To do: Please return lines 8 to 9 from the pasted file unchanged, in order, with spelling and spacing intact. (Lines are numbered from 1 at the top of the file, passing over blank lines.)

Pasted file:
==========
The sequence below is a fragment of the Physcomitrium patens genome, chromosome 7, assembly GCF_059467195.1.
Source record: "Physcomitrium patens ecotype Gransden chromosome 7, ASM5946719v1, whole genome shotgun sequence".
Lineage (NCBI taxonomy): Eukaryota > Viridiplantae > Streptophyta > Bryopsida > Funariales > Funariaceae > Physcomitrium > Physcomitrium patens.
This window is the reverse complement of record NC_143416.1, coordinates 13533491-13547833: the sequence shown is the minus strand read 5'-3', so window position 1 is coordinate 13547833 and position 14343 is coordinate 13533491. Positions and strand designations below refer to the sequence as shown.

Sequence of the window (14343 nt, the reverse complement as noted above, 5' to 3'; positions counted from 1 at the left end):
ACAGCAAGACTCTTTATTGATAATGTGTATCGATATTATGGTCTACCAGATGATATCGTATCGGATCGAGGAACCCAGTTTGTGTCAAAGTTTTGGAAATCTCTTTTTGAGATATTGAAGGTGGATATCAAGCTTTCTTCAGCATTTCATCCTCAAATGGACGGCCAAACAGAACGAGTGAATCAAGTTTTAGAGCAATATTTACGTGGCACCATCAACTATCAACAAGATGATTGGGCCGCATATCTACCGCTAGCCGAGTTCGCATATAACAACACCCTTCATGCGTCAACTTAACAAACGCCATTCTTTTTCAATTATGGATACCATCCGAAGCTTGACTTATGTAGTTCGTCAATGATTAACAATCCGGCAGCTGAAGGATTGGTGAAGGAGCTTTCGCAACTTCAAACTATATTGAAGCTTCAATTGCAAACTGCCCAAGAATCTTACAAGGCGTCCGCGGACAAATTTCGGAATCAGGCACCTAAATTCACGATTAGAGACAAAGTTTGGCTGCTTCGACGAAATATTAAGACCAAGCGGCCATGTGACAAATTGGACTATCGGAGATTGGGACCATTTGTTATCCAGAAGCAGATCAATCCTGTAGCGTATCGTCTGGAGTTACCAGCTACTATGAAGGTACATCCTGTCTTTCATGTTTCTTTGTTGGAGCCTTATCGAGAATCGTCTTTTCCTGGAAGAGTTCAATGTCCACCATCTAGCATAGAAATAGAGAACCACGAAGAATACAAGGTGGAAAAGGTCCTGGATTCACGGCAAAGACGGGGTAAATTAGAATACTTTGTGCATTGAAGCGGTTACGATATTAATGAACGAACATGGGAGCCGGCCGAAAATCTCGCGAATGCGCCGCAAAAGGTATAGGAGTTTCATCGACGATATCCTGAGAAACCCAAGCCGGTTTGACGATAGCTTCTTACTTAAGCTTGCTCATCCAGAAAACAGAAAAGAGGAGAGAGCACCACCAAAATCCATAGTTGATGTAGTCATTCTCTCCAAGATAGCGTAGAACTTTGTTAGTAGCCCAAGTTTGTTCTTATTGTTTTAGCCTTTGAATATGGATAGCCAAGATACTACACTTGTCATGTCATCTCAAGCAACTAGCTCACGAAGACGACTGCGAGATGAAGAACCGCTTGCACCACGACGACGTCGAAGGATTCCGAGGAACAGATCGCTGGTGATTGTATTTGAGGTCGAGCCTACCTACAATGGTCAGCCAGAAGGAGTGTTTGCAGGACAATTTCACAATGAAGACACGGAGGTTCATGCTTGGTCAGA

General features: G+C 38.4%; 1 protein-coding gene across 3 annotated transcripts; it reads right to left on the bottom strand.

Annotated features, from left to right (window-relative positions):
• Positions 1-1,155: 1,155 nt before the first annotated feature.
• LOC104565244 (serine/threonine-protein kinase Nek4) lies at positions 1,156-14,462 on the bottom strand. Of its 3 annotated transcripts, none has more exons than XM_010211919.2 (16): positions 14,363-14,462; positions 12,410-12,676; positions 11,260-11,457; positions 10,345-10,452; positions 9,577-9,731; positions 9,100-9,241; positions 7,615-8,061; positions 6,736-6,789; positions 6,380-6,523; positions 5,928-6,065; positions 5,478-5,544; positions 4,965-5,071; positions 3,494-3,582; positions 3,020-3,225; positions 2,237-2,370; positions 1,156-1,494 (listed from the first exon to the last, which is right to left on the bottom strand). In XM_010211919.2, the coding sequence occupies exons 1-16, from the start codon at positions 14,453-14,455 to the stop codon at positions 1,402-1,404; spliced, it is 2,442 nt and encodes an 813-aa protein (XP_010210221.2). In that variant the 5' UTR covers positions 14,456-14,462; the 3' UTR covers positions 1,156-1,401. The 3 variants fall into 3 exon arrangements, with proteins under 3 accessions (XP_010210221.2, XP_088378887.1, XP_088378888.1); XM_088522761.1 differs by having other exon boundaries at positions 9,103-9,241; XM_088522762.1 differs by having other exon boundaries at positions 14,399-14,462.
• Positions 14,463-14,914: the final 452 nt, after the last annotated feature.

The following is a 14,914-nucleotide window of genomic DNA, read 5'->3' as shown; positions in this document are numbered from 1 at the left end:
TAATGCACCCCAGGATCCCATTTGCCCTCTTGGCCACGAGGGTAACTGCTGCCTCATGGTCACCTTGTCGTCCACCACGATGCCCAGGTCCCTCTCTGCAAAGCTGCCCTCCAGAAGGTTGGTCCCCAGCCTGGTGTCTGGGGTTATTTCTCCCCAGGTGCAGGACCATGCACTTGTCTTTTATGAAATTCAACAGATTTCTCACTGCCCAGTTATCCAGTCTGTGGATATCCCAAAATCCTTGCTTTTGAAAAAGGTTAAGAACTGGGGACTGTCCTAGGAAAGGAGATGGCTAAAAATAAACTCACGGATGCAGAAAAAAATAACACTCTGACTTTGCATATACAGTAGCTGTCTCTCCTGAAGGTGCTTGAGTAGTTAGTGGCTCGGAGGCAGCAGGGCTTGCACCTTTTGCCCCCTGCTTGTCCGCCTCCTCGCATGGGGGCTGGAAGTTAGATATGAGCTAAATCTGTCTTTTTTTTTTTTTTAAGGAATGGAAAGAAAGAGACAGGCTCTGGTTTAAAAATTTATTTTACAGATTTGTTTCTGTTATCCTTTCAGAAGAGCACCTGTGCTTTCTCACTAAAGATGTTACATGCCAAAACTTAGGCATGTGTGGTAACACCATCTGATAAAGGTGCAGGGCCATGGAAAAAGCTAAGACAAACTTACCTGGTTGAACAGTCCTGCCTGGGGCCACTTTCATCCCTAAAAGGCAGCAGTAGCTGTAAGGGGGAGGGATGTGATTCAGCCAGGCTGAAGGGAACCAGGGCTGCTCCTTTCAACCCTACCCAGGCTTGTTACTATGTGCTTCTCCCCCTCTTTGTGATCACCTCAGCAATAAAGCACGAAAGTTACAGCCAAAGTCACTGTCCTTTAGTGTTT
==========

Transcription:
Annotated features, from left to right (window-relative positions):
• Positions 1-1,155: 1,155 nt before the first annotated feature.